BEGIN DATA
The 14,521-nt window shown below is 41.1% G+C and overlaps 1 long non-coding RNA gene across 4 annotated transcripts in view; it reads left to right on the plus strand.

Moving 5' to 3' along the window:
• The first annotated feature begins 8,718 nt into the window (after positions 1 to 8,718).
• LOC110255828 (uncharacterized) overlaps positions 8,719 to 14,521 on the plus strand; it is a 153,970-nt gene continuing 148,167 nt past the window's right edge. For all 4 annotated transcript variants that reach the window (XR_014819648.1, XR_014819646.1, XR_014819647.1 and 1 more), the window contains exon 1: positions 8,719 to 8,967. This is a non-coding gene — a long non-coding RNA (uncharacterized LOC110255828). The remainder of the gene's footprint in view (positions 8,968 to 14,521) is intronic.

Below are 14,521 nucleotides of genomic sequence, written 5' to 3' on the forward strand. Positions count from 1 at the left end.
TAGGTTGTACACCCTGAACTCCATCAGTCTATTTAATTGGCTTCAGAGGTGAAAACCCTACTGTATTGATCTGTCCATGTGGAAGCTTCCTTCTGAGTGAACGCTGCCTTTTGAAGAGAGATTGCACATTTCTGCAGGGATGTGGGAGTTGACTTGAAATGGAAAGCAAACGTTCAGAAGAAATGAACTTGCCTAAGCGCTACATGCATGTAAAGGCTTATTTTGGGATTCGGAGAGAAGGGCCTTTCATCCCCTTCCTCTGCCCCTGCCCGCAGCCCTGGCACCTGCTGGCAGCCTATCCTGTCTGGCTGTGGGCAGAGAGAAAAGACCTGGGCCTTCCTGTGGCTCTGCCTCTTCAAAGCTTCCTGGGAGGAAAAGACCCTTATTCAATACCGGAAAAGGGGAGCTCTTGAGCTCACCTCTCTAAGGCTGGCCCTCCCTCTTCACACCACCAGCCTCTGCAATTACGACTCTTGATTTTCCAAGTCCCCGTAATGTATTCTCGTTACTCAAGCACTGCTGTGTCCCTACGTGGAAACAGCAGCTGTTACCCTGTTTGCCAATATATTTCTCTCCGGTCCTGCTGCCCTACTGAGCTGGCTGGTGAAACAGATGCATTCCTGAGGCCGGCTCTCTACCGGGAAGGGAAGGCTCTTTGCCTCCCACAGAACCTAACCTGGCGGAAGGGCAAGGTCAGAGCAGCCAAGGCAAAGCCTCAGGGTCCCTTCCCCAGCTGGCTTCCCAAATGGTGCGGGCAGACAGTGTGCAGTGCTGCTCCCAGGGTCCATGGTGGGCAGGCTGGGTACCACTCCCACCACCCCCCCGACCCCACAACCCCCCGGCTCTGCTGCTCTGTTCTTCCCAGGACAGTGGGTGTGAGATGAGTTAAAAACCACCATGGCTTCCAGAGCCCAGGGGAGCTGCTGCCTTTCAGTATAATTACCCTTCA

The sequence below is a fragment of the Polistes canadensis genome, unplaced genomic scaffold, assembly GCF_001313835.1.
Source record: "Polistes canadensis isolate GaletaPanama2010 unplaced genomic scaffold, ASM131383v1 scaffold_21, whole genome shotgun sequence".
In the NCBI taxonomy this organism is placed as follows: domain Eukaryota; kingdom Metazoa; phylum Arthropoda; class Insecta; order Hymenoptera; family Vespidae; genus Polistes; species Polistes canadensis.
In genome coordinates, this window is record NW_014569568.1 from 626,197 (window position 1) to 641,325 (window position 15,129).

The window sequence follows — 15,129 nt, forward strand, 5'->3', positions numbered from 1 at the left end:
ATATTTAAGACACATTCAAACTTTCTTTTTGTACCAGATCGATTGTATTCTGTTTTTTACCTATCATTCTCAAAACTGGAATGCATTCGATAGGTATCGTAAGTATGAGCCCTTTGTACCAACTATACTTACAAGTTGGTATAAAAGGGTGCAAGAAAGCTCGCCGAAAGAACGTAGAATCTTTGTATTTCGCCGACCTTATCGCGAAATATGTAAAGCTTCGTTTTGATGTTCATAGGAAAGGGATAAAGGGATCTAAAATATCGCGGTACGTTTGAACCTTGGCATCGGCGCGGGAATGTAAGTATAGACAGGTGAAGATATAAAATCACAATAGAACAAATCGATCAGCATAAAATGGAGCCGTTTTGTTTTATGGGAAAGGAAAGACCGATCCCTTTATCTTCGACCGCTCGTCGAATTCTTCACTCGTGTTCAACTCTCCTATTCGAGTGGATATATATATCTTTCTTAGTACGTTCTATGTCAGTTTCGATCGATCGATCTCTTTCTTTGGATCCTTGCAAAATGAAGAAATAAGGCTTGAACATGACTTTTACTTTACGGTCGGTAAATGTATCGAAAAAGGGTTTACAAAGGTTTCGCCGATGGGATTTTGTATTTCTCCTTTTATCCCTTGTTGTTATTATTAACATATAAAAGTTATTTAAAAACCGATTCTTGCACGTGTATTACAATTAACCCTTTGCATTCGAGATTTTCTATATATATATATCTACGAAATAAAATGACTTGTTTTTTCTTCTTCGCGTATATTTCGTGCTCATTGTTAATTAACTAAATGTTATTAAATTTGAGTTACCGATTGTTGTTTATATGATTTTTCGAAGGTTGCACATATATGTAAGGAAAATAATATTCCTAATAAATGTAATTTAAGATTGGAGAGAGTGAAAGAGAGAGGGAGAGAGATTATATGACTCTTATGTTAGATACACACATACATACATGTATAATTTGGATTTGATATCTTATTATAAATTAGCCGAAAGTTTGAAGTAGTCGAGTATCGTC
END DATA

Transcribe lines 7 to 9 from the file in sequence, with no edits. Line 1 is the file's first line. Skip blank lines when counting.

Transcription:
The sequence below is a fragment of the Polistes canadensis genome, unplaced genomic scaffold, assembly GCF_001313835.1.
Source record: "Polistes canadensis isolate GaletaPanama2010 unplaced genomic scaffold, ASM131383v1 scaffold_21, whole genome shotgun sequence".
In the NCBI taxonomy this organism is placed as follows: domain Eukaryota; kingdom Metazoa; phylum Arthropoda; class Insecta; order Hymenoptera; family Vespidae; genus Polistes; species Polistes canadensis.